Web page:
Author: Jules Gray
3 Dec 2015
Europe has long been able to look down its nose at the rest of the world when it comes to art. With its rich artistic history dominating centuries of culture, the continent has been home to some of history’s most creative minds.
However, over the last few decades, the US has emerged as the place to be for contemporary artists looking for both inspiration and acclaim. In particular, New York has become a beacon for contemporary artists, both from the US and the wider world. What’s more, New York spawned some of the last century’s most original artists, with Andy Warhol, Jackson Pollock and Mark Rothko all finding fame in the city. It is also home to some of the greatest collections of art in the world, with the Guggenheim, the Museum of Modern Art, and the Metropolitan Museum of Art housing works by noted European artists, including Paul Cézanne, Paul Gaugin, Henri Matisse and Vincent van Gogh.
Now though, despite the enduring pull of the US, European cities are beginning to attract artists back to their studios, offering inspiration and the ideal conditions for creativity to flourish. While a few years ago, the disused warehouses of London’s East End attracted many struggling artists, rapid gentrification and soaring demand for property has caused creatives to look elsewhere.
Berlin has come from nothing; a bombed-out, divided city. In the last 25 years, it has staged
The new frontier
Now, it is cities in mainland Europe that are seeing burgeoning art scenes spring up. Berlin in particular has become Europe’s most attractive destination for up-and-coming young artists. Since the fall of the Berlin Wall, Germany’s reunified capital has steadily grown to be one of Europe’s most desirable places to live. The relatively cheap property prices and hugely varied cultural history has caused young creative types from across the world to flock to the city.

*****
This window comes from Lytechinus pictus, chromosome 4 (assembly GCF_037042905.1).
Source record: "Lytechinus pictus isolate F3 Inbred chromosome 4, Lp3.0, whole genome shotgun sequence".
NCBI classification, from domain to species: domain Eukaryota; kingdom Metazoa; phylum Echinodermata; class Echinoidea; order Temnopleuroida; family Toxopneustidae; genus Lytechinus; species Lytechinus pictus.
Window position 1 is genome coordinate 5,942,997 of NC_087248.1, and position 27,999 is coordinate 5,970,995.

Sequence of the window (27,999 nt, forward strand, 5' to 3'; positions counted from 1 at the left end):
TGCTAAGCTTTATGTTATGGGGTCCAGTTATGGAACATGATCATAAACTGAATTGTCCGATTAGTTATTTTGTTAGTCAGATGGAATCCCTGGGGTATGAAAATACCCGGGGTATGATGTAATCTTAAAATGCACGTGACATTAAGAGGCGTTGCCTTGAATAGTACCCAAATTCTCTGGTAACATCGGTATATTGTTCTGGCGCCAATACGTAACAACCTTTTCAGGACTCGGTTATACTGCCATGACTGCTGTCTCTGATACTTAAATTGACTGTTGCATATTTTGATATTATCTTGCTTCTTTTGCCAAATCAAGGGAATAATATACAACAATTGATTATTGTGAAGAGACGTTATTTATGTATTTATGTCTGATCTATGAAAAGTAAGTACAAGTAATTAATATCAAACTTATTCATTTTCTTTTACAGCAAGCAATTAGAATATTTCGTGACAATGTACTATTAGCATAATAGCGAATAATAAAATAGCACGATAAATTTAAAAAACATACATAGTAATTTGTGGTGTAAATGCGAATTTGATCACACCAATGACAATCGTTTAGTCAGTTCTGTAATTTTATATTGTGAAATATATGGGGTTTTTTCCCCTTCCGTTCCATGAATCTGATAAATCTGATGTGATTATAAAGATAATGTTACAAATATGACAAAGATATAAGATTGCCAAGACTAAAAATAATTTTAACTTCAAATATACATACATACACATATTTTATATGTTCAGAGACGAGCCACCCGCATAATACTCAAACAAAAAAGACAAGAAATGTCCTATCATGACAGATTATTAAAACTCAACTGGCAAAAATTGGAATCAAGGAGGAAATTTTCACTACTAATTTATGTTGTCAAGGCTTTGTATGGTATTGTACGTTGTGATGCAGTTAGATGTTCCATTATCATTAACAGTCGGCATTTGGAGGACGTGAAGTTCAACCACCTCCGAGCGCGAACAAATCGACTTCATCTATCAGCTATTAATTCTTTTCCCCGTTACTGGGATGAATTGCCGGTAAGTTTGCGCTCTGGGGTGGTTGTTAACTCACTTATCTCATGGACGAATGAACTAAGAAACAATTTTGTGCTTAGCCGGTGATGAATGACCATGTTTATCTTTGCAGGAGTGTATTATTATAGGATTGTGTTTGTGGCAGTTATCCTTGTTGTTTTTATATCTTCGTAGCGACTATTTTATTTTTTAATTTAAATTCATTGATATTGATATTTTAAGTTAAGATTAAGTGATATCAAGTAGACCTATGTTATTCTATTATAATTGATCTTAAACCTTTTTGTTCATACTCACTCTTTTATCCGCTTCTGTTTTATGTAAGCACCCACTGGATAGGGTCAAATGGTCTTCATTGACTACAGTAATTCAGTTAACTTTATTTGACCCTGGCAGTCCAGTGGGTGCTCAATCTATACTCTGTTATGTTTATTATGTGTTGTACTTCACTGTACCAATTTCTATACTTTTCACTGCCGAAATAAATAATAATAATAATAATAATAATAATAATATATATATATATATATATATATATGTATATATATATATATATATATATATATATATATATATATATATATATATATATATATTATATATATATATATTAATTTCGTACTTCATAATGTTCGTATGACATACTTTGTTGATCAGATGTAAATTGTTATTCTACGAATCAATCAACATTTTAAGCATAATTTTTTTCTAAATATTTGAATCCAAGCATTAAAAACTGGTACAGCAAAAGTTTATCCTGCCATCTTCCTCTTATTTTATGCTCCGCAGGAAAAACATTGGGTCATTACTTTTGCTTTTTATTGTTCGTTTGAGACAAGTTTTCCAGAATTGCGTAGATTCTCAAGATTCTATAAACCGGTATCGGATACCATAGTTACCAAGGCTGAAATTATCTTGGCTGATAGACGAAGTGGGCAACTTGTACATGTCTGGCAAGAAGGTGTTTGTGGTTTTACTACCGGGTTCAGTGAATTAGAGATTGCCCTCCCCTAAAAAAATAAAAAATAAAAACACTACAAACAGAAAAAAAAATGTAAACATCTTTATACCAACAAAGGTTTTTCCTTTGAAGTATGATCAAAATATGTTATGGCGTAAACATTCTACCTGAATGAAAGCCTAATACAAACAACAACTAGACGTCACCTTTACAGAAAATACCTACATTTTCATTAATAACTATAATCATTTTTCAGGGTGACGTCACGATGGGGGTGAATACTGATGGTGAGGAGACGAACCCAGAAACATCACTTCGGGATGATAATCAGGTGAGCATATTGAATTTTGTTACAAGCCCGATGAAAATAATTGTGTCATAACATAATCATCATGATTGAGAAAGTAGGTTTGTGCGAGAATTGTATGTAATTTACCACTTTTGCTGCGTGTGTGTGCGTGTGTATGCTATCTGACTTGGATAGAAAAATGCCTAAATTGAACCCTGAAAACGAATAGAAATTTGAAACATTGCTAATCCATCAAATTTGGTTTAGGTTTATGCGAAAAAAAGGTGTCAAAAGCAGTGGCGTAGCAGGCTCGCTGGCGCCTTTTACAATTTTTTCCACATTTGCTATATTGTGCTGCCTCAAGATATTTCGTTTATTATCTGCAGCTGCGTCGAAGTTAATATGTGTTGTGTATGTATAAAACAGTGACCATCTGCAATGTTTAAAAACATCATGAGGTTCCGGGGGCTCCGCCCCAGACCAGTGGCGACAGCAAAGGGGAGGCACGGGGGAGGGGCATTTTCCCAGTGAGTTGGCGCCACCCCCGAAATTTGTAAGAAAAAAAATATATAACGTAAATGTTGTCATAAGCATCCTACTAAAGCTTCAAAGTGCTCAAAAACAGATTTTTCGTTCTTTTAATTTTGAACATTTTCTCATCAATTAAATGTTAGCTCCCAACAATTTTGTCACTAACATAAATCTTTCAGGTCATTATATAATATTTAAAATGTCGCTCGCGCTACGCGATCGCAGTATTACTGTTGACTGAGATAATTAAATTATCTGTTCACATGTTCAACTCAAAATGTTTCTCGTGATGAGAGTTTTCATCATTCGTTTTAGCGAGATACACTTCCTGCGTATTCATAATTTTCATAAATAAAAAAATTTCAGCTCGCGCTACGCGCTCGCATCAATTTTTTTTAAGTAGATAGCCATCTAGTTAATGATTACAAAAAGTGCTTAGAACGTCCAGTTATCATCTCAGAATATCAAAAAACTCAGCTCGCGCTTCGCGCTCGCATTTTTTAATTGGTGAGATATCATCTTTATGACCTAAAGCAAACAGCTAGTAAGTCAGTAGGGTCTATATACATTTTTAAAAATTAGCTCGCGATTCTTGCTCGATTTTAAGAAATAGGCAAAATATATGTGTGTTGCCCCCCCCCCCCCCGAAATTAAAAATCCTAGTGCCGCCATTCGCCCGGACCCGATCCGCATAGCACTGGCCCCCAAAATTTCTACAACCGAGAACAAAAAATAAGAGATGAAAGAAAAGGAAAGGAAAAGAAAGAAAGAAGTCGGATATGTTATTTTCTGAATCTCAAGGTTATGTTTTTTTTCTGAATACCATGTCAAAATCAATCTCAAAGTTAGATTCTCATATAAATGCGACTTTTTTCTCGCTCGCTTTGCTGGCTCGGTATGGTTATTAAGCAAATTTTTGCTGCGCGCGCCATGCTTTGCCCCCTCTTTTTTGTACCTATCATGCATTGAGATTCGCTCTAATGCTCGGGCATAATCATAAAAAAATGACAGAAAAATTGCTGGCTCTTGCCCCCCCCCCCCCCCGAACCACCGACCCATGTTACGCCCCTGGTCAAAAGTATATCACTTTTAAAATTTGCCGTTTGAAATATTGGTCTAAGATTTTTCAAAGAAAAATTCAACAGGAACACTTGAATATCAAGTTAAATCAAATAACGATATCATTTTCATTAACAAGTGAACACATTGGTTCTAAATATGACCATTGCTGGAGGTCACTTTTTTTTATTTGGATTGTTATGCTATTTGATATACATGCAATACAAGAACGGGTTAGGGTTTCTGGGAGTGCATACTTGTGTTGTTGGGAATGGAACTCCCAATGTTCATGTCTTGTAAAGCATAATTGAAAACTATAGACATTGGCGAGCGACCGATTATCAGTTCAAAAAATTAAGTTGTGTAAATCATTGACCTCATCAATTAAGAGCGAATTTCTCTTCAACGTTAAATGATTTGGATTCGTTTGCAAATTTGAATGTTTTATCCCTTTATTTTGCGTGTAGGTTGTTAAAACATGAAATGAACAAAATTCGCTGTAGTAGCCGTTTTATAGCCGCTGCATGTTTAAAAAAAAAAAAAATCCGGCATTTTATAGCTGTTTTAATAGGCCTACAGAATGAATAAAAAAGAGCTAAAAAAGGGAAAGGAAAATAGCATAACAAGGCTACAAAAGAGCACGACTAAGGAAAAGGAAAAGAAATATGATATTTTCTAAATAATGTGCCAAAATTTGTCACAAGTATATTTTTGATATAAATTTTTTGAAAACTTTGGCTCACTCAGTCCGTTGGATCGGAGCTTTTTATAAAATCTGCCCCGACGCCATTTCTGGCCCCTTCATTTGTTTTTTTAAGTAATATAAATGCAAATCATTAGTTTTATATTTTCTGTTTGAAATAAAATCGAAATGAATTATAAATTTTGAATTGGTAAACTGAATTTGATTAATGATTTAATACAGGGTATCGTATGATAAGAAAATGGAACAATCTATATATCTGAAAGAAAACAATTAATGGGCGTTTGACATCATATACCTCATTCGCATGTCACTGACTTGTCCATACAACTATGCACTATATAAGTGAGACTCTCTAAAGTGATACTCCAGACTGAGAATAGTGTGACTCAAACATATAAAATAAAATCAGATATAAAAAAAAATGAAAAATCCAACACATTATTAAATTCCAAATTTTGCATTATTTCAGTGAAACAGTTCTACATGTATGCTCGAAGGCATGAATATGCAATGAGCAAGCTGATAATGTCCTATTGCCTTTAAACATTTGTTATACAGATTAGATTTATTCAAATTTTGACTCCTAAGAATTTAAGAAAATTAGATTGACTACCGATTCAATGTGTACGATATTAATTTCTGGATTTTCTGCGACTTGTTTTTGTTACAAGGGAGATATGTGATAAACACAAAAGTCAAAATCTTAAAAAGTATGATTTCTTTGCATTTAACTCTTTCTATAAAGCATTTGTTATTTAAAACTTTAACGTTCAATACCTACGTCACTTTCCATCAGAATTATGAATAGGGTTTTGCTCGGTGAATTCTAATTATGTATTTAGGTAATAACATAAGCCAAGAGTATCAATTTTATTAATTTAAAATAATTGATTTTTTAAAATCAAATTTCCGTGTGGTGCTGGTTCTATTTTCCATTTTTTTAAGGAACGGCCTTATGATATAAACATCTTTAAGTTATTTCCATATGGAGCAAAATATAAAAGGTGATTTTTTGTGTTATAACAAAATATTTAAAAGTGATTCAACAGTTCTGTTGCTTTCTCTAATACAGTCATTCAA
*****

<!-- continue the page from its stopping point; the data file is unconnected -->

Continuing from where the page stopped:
The city’s authorities have done a lot to encourage this newfound status as a cultural hub. VisitBerlin, the city’s tourism body, has actively promoted its gallery and studio spaces, hailing it as the ‘epicentre of contemporary art’. Thanks to these efforts, it is little surprise that Berlin – and the eastern part of the city in particular – has become such a beacon of creativity.
VisitBerlin’s CEO, Burkhard Kieker, told USA Today in 2014 how the city has been transformed since the fall of the Berlin Wall. “Berlin has come from nothing; a bombed-out, divided city. In the last 25 years, [it] has staged a comeback.” Such has been the extent of the city’s emergence that many of the art world’s leading figures are moving to take up jobs there. Neil MacGregor, director of the British Museum, recently announced that he would be moving to Berlin to take up a post at the Humbold Forum in 2016. The Forum is a €600m project that will see the city’s Stadtschloss – a former Prussian imperial palace – rebuilt as a world class museum and cultural centre.
MacGregor told the BBC in May that such efforts reflected how the city wanted to be seen in the future. “Berlin has always used its buildings to articulate what it wants to be. What is so remarkable about the remaking of museums and cultural institutions in Berlin is that they are…conceived as a way of shaping what the city becomes.”
Berlin now boasts more than 440 galleries and around 20,000 artists from around the world. According to VisitBerlin, these artists include noted names like Thomas Demand, Wolfgang Tillmanns, Omer Fast, Alicja Kwade and Daniel Richter.